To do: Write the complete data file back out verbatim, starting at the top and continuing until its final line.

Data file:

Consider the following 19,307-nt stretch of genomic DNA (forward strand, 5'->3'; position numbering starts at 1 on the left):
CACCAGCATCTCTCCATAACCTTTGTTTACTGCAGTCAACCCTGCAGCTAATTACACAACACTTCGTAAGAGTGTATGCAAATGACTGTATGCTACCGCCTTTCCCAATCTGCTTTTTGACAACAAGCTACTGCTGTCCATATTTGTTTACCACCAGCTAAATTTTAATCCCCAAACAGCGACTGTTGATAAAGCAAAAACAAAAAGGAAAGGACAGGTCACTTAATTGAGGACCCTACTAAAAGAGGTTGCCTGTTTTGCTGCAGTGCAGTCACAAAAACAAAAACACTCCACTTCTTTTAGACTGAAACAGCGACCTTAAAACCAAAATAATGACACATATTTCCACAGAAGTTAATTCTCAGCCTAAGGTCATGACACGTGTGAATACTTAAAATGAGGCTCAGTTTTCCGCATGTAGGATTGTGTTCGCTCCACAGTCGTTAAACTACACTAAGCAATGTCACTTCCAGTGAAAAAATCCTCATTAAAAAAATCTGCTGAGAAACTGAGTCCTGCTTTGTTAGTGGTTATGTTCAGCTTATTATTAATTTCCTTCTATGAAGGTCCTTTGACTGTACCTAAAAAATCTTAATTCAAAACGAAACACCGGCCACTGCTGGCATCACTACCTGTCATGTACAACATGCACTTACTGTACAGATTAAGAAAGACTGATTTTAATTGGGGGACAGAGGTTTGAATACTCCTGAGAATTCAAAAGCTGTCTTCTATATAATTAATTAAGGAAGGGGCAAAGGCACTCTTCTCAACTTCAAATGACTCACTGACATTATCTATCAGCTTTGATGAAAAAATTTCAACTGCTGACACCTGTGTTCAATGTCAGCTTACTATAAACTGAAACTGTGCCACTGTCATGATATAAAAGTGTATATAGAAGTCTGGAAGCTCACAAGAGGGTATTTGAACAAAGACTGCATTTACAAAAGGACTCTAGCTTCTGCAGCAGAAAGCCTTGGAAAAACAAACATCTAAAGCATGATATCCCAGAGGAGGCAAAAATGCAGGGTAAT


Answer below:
Consider the following 19,307-nt stretch of genomic DNA (forward strand, 5'->3'; position numbering starts at 1 on the left):
CACCAGCATCTCTCCATAACCTTTGTTTACTGCAGTCAACCCTGCAGCTAATTACACAACACTTCGTAAGAGTGTATGCAAATGACTGTATGCTACCGCCTTTCCCAATCTGCTTTTTGACAACAAGCTACTGCTGTCCATATTTGTTTACCACCAGCTAAATTTTAATCCCCAAACAGCGACTGTTGATAAAGCAAAAACAAAAAGGAAAGGACAGGTCACTTAATTGAGGACCCTACTAAAAGAGGTTGCCTGTTTTGCTGCAGTGCAGTCACAAAAACAAAAACACTCCACTTCTTTTAGACTGAAACAGCGACCTTAAAACCAAAATAATGACACATATTTCCACAGAAGTTAATTCTCAGCCTAAGGTCATGACACGTGTGAATACTTAAAATGAGGCTCAGTTTTCCGCATGTAGGATTGTGTTCGCTCCACAGTCGTTAAACTACACTAAGCAATGTCACTTCCAGTGAAAAAATCCTCATTAAAAAAATCTGCTGAGAAACTGAGTCCTGCTTTGTTAGTGGTTATGTTCAGCTTATTATTAATTTCCTTCTATGAAGGTCCTTTGACTGTACCTAAAAAATCTTAATTCAAAACGAAACACCGGCCACTGCTGGCATCACTACCTGTCATGTACAACATGCACTTACTGTACAGATTAAGAAAGACTGATTTTAATTGGGGGACAGAGGTTTGAATACTCCTGAGAATTCAAAAGCTGTCTTCTATATAATTAATTAAGGAAGGGGCAAAGGCACTCTTCTCAACTTCAAATGACTCACTGACATTATCTATCAGCTTTGATGAAAAAATTTCAACTGCTGACACCTGTGTTCAATGTCAGCTTACTATAAACTGAAACTGTGCCACTGTCATGATATAAAAGTGTATATAGAAGTCTGGAAGCTCACAAGAGGGTATTTGAACAAAGACTGCATTTACAAAAGGACTCTAGCTTCTGCAGCAGAAAGCCTTGGAAAAACAAACATCTAAAGCATGATATCCCAGAGGAGGCAAAAATGCAGGGTAAT